Human Efficiency and Levels of Intelligence.
First edition. Goddard was the psychologist who coined the term “moron” and became the leading American proponent and disseminator of Binet’s “intelligence tests.” In 1909, he met and then became heavily-influenced by the leading American eugenicist Charles Davenport.
“In 1917 he served on the Committee on the Psychological Examining of Recruits for the U.S. Army. Two of his books included army data: Psychology of the Normal and Subnormal (1919) and Human Efficiency and Levels of Intelligence (1920).” (ANB)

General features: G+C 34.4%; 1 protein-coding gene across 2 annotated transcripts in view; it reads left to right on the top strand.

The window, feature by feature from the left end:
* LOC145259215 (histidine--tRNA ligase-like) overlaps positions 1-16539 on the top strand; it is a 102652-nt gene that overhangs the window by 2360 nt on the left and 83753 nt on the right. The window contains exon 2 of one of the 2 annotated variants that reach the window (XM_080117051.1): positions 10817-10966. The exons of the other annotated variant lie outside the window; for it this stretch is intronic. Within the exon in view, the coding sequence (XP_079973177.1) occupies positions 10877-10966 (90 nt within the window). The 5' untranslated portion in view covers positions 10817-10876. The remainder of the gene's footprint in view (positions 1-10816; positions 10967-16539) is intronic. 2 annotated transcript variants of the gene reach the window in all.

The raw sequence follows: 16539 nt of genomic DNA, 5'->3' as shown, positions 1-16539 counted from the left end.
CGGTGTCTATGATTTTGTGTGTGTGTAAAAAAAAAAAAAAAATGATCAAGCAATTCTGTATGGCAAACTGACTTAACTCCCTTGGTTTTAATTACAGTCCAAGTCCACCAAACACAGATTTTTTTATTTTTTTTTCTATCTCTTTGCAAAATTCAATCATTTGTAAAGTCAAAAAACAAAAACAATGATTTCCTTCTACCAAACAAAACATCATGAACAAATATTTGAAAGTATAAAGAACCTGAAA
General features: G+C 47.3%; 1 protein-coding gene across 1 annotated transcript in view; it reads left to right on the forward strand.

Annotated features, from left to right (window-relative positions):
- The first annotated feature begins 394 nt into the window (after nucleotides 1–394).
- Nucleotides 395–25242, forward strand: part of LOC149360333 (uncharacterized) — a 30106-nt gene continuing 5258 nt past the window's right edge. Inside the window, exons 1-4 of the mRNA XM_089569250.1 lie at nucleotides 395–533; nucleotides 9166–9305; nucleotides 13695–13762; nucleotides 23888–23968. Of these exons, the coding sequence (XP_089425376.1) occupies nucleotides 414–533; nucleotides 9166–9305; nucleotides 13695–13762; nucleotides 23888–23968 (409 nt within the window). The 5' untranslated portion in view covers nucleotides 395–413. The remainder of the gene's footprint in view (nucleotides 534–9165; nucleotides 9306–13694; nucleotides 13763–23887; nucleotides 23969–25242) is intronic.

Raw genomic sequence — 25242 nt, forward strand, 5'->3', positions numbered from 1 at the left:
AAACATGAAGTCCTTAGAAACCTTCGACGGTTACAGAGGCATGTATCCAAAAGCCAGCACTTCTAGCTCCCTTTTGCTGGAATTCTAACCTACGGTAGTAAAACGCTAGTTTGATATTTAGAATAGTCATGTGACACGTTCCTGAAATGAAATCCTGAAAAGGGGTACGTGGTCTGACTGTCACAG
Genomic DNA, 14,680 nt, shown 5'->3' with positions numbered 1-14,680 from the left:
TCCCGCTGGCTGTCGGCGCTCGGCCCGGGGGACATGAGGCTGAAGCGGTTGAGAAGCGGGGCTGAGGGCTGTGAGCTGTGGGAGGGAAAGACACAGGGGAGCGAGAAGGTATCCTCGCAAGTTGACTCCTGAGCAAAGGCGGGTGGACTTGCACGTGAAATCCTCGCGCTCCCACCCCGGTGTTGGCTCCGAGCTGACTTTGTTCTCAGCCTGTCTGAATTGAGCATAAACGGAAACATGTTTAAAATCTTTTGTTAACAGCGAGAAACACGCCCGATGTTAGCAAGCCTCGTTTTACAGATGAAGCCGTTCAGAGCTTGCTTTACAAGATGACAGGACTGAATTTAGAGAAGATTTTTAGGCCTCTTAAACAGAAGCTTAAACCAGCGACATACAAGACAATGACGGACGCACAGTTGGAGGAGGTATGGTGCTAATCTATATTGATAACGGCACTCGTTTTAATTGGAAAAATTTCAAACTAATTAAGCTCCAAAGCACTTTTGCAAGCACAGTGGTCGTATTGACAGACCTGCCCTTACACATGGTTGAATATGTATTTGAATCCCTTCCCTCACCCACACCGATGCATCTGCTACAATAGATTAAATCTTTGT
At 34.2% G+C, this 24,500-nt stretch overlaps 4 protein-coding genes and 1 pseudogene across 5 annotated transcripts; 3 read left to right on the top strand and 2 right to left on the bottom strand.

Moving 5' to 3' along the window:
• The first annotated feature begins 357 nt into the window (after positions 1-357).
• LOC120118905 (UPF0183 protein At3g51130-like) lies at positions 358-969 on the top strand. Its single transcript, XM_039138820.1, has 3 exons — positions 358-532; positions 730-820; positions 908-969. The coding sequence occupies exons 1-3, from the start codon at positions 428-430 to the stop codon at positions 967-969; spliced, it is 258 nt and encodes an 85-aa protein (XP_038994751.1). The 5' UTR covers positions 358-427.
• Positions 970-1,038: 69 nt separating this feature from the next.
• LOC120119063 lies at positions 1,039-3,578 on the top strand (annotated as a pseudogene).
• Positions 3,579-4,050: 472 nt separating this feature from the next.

“By this time, Goddard’s psychology had evolved into a broad political philosophy. Intelligence, he proposed, was a biologically inherited, socially unchangeable, and psychologically measurable trait with immense significance for restructuring education, explaining antisocial behavior, and justifying class differences.” Goddard’s philosophy “would contribute to an increasingly explosive debate between scientists emphasizing the importance of man’s inherited ‘nature’ and those stressing ‘nurture,’ or social environment.” (ibid)
Description: Human Efficiency and Levels of Intelligence.
Princeton: Princeton Univ. Press, 1920. Louis Clark Vanuxem Foundation Lectures delivered at Princeton University April 7, 8, 10, 11, 1919. Octavo, 128 pages. Publisher’s cloth without rare dust jacket. A very good copy.